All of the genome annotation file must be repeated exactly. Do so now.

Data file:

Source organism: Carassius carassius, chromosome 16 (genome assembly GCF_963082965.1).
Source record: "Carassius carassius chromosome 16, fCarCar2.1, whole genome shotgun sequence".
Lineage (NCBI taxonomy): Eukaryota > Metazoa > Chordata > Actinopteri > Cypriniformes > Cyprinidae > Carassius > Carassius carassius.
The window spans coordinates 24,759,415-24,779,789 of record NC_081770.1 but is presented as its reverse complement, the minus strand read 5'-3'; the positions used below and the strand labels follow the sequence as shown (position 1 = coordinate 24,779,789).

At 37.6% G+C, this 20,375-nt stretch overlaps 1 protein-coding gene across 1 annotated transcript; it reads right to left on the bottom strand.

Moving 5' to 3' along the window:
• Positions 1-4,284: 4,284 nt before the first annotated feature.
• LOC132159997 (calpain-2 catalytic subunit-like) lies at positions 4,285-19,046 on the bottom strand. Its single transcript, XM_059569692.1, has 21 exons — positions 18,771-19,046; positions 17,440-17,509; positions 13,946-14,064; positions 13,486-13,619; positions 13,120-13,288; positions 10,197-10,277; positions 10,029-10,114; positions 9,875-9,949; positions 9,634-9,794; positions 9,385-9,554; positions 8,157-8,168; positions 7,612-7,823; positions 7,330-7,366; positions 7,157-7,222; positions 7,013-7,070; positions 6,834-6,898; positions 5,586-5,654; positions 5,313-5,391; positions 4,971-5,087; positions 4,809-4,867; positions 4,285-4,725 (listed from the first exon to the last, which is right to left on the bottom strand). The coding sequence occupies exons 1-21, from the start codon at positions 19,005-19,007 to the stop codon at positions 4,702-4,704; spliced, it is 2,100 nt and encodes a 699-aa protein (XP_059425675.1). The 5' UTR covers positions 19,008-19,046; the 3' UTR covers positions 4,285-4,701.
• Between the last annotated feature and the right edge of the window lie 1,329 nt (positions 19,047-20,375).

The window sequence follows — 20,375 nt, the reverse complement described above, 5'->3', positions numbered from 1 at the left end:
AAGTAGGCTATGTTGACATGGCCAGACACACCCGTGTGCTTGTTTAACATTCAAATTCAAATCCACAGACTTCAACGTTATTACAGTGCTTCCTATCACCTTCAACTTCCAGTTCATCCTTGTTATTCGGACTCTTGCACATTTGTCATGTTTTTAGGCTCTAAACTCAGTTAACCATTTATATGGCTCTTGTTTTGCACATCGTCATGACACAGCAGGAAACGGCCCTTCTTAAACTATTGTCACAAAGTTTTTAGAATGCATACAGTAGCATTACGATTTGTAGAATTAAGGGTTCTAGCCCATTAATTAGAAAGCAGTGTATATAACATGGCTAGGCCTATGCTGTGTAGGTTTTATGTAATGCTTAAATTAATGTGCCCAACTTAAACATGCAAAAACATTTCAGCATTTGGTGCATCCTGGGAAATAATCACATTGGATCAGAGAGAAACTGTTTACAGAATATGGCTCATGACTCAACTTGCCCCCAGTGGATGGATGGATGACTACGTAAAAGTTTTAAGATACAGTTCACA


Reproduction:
Source organism: Carassius carassius, chromosome 16 (genome assembly GCF_963082965.1).
Source record: "Carassius carassius chromosome 16, fCarCar2.1, whole genome shotgun sequence".
Lineage (NCBI taxonomy): Eukaryota > Metazoa > Chordata > Actinopteri > Cypriniformes > Cyprinidae > Carassius > Carassius carassius.
The window spans coordinates 24,759,415-24,779,789 of record NC_081770.1 but is presented as its reverse complement, the minus strand read 5'-3'; the positions used below and the strand labels follow the sequence as shown (position 1 = coordinate 24,779,789).

At 37.6% G+C, this 20,375-nt stretch overlaps 1 protein-coding gene across 1 annotated transcript; it reads right to left on the bottom strand.

Moving 5' to 3' along the window:
• Positions 1-4,284: 4,284 nt before the first annotated feature.
• LOC132159997 (calpain-2 catalytic subunit-like) lies at positions 4,285-19,046 on the bottom strand. Its single transcript, XM_059569692.1, has 21 exons — positions 18,771-19,046; positions 17,440-17,509; positions 13,946-14,064; positions 13,486-13,619; positions 13,120-13,288; positions 10,197-10,277; positions 10,029-10,114; positions 9,875-9,949; positions 9,634-9,794; positions 9,385-9,554; positions 8,157-8,168; positions 7,612-7,823; positions 7,330-7,366; positions 7,157-7,222; positions 7,013-7,070; positions 6,834-6,898; positions 5,586-5,654; positions 5,313-5,391; positions 4,971-5,087; positions 4,809-4,867; positions 4,285-4,725 (listed from the first exon to the last, which is right to left on the bottom strand). The coding sequence occupies exons 1-21, from the start codon at positions 19,005-19,007 to the stop codon at positions 4,702-4,704; spliced, it is 2,100 nt and encodes a 699-aa protein (XP_059425675.1). The 5' UTR covers positions 19,008-19,046; the 3' UTR covers positions 4,285-4,701.
• Between the last annotated feature and the right edge of the window lie 1,329 nt (positions 19,047-20,375).

The window sequence follows — 20,375 nt, the reverse complement described above, 5'->3', positions numbered from 1 at the left end:
AAGTAGGCTATGTTGACATGGCCAGACACACCCGTGTGCTTGTTTAACATTCAAATTCAAATCCACAGACTTCAACGTTATTACAGTGCTTCCTATCACCTTCAACTTCCAGTTCATCCTTGTTATTCGGACTCTTGCACATTTGTCATGTTTTTAGGCTCTAAACTCAGTTAACCATTTATATGGCTCTTGTTTTGCACATCGTCATGACACAGCAGGAAACGGCCCTTCTTAAACTATTGTCACAAAGTTTTTAGAATGCATACAGTAGCATTACGATTTGTAGAATTAAGGGTTCTAGCCCATTAATTAGAAAGCAGTGTATATAACATGGCTAGGCCTATGCTGTGTAGGTTTTATGTAATGCTTAAATTAATGTGCCCAACTTAAACATGCAAAAACATTTCAGCATTTGGTGCATCCTGGGAAATAATCACATTGGATCAGAGAGAAACTGTTTACAGAATATGGCTCATGACTCAACTTGCCCCCAGTGGATGGATGGATGACTACGTAAAAGTTTTAAGATACAGTTCACA